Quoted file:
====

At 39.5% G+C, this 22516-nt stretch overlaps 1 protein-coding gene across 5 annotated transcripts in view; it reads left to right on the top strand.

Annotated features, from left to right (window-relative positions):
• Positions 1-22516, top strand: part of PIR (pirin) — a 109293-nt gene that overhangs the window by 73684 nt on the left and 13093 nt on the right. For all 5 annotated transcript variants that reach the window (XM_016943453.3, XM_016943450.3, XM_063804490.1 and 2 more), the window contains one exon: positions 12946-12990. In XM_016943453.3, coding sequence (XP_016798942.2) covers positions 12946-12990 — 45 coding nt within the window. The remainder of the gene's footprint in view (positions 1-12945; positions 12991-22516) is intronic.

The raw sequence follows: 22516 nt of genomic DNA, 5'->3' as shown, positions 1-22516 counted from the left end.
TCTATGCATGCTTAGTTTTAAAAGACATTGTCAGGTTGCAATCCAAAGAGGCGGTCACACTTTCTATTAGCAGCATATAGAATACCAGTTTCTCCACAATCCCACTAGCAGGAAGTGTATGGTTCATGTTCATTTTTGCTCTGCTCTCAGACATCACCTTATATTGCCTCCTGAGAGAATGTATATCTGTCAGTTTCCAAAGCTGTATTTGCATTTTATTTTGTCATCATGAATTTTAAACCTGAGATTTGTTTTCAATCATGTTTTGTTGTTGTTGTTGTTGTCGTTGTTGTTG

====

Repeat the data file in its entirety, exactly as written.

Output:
At 39.5% G+C, this 22516-nt stretch overlaps 1 protein-coding gene across 5 annotated transcripts in view; it reads left to right on the top strand.

Annotated features, from left to right (window-relative positions):
• Positions 1-22516, top strand: part of PIR (pirin) — a 109293-nt gene that overhangs the window by 73684 nt on the left and 13093 nt on the right. For all 5 annotated transcript variants that reach the window (XM_016943453.3, XM_016943450.3, XM_063804490.1 and 2 more), the window contains one exon: positions 12946-12990. In XM_016943453.3, coding sequence (XP_016798942.2) covers positions 12946-12990 — 45 coding nt within the window. The remainder of the gene's footprint in view (positions 1-12945; positions 12991-22516) is intronic.

The raw sequence follows: 22516 nt of genomic DNA, 5'->3' as shown, positions 1-22516 counted from the left end.
TCTATGCATGCTTAGTTTTAAAAGACATTGTCAGGTTGCAATCCAAAGAGGCGGTCACACTTTCTATTAGCAGCATATAGAATACCAGTTTCTCCACAATCCCACTAGCAGGAAGTGTATGGTTCATGTTCATTTTTGCTCTGCTCTCAGACATCACCTTATATTGCCTCCTGAGAGAATGTATATCTGTCAGTTTCCAAAGCTGTATTTGCATTTTATTTTGTCATCATGAATTTTAAACCTGAGATTTGTTTTCAATCATGTTTTGTTGTTGTTGTTGTTGTCGTTGTTGTTG